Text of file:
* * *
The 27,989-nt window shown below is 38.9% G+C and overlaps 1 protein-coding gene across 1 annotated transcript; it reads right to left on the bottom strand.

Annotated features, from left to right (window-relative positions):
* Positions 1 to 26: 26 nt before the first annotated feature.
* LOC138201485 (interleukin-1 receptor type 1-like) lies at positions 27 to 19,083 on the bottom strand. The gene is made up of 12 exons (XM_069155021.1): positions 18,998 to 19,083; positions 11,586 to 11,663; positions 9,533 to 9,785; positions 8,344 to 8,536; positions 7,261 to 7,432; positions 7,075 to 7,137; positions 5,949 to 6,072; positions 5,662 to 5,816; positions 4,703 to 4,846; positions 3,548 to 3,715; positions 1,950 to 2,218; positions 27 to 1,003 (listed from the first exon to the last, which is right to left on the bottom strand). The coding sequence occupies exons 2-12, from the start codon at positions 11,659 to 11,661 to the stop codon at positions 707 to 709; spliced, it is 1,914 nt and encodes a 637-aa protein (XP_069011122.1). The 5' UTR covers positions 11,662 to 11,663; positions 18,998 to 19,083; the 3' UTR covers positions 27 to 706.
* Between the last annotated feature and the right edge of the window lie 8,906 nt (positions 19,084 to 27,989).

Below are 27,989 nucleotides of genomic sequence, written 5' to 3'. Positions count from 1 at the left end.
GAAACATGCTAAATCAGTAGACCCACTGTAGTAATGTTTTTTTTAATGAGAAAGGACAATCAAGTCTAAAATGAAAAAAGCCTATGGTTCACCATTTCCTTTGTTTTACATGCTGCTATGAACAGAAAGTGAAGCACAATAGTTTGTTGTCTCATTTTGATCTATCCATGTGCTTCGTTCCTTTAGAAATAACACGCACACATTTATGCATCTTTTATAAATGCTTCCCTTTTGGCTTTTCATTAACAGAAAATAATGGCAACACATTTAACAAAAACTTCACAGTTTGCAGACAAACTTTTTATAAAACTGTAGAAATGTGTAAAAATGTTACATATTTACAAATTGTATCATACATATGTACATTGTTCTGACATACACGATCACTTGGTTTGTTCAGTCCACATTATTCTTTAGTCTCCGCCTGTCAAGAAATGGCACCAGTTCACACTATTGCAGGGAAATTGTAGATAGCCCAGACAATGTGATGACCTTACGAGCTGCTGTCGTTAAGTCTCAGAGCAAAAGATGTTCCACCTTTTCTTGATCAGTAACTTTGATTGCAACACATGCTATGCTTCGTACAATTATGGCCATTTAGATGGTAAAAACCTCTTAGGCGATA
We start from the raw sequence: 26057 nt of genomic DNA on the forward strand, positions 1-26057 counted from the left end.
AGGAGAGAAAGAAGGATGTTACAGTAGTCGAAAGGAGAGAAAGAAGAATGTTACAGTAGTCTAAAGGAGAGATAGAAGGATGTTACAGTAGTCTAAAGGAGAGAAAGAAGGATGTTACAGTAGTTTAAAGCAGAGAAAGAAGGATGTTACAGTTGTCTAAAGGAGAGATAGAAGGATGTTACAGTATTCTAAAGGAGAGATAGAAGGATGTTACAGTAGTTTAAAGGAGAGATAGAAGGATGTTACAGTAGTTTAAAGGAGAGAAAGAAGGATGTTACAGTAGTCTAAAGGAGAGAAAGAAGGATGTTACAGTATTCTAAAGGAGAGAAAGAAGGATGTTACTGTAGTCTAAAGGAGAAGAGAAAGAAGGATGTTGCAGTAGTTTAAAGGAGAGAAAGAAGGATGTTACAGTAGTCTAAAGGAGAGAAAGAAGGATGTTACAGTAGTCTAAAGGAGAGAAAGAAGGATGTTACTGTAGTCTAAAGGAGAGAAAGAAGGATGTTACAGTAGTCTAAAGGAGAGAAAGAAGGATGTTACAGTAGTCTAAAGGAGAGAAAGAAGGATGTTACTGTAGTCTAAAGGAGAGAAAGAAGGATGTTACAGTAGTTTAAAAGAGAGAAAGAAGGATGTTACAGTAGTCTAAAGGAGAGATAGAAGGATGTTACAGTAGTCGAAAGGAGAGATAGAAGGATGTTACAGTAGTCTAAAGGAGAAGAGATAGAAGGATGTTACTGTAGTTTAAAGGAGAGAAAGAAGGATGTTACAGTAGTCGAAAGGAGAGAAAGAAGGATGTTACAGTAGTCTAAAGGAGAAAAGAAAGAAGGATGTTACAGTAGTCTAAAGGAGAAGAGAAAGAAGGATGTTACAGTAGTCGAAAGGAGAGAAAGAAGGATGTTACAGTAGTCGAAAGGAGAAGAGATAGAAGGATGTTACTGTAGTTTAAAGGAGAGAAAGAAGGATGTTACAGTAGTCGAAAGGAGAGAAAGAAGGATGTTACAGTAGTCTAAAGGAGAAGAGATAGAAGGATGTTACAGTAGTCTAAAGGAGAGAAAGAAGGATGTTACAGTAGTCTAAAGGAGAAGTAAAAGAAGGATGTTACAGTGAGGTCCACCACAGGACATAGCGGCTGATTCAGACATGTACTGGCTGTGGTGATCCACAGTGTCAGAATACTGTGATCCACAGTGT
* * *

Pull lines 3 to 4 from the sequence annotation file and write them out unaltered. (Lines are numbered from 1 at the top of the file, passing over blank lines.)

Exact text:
* Positions 1 to 26: 26 nt before the first annotated feature.
* LOC138201485 (interleukin-1 receptor type 1-like) lies at positions 27 to 19,083 on the bottom strand. The gene is made up of 12 exons (XM_069155021.1): positions 18,998 to 19,083; positions 11,586 to 11,663; positions 9,533 to 9,785; positions 8,344 to 8,536; positions 7,261 to 7,432; positions 7,075 to 7,137; positions 5,949 to 6,072; positions 5,662 to 5,816; positions 4,703 to 4,846; positions 3,548 to 3,715; positions 1,950 to 2,218; positions 27 to 1,003 (listed from the first exon to the last, which is right to left on the bottom strand). The coding sequence occupies exons 2-12, from the start codon at positions 11,659 to 11,661 to the stop codon at positions 707 to 709; spliced, it is 1,914 nt and encodes a 637-aa protein (XP_069011122.1). The 5' UTR covers positions 11,662 to 11,663; positions 18,998 to 19,083; the 3' UTR covers positions 27 to 706.